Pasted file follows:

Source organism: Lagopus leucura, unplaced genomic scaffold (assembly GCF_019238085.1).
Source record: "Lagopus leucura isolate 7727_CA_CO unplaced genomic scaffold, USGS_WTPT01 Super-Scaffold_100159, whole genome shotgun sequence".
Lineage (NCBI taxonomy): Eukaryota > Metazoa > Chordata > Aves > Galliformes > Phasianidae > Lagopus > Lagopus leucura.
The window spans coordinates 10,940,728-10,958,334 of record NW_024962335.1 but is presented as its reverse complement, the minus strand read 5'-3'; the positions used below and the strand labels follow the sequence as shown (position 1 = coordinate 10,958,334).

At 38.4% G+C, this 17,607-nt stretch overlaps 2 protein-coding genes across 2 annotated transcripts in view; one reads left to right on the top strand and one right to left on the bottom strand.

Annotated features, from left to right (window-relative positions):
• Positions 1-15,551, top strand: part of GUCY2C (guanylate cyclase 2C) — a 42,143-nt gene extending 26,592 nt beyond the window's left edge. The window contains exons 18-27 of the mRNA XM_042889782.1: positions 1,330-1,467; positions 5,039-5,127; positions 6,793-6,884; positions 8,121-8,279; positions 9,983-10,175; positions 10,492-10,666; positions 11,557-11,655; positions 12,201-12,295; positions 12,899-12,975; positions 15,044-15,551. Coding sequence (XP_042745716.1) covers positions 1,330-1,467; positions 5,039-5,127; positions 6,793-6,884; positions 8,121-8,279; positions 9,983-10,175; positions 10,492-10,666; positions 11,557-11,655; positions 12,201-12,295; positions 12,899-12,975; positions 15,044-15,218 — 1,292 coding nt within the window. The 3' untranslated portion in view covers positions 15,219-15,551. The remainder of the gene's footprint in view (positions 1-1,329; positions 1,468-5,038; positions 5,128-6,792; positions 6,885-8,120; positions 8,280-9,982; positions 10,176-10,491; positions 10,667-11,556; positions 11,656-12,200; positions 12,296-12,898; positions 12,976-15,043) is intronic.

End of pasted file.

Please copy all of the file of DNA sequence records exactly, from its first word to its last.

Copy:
Source organism: Lagopus leucura, unplaced genomic scaffold (assembly GCF_019238085.1).
Source record: "Lagopus leucura isolate 7727_CA_CO unplaced genomic scaffold, USGS_WTPT01 Super-Scaffold_100159, whole genome shotgun sequence".
Lineage (NCBI taxonomy): Eukaryota > Metazoa > Chordata > Aves > Galliformes > Phasianidae > Lagopus > Lagopus leucura.
The window spans coordinates 10,940,728-10,958,334 of record NW_024962335.1 but is presented as its reverse complement, the minus strand read 5'-3'; the positions used below and the strand labels follow the sequence as shown (position 1 = coordinate 10,958,334).

At 38.4% G+C, this 17,607-nt stretch overlaps 2 protein-coding genes across 2 annotated transcripts in view; one reads left to right on the top strand and one right to left on the bottom strand.

Annotated features, from left to right (window-relative positions):
• Positions 1-15,551, top strand: part of GUCY2C (guanylate cyclase 2C) — a 42,143-nt gene extending 26,592 nt beyond the window's left edge. The window contains exons 18-27 of the mRNA XM_042889782.1: positions 1,330-1,467; positions 5,039-5,127; positions 6,793-6,884; positions 8,121-8,279; positions 9,983-10,175; positions 10,492-10,666; positions 11,557-11,655; positions 12,201-12,295; positions 12,899-12,975; positions 15,044-15,551. Coding sequence (XP_042745716.1) covers positions 1,330-1,467; positions 5,039-5,127; positions 6,793-6,884; positions 8,121-8,279; positions 9,983-10,175; positions 10,492-10,666; positions 11,557-11,655; positions 12,201-12,295; positions 12,899-12,975; positions 15,044-15,218 — 1,292 coding nt within the window. The 3' untranslated portion in view covers positions 15,219-15,551. The remainder of the gene's footprint in view (positions 1-1,329; positions 1,468-5,038; positions 5,128-6,792; positions 6,885-8,120; positions 8,280-9,982; positions 10,176-10,491; positions 10,667-11,556; positions 11,656-12,200; positions 12,296-12,898; positions 12,976-15,043) is intronic.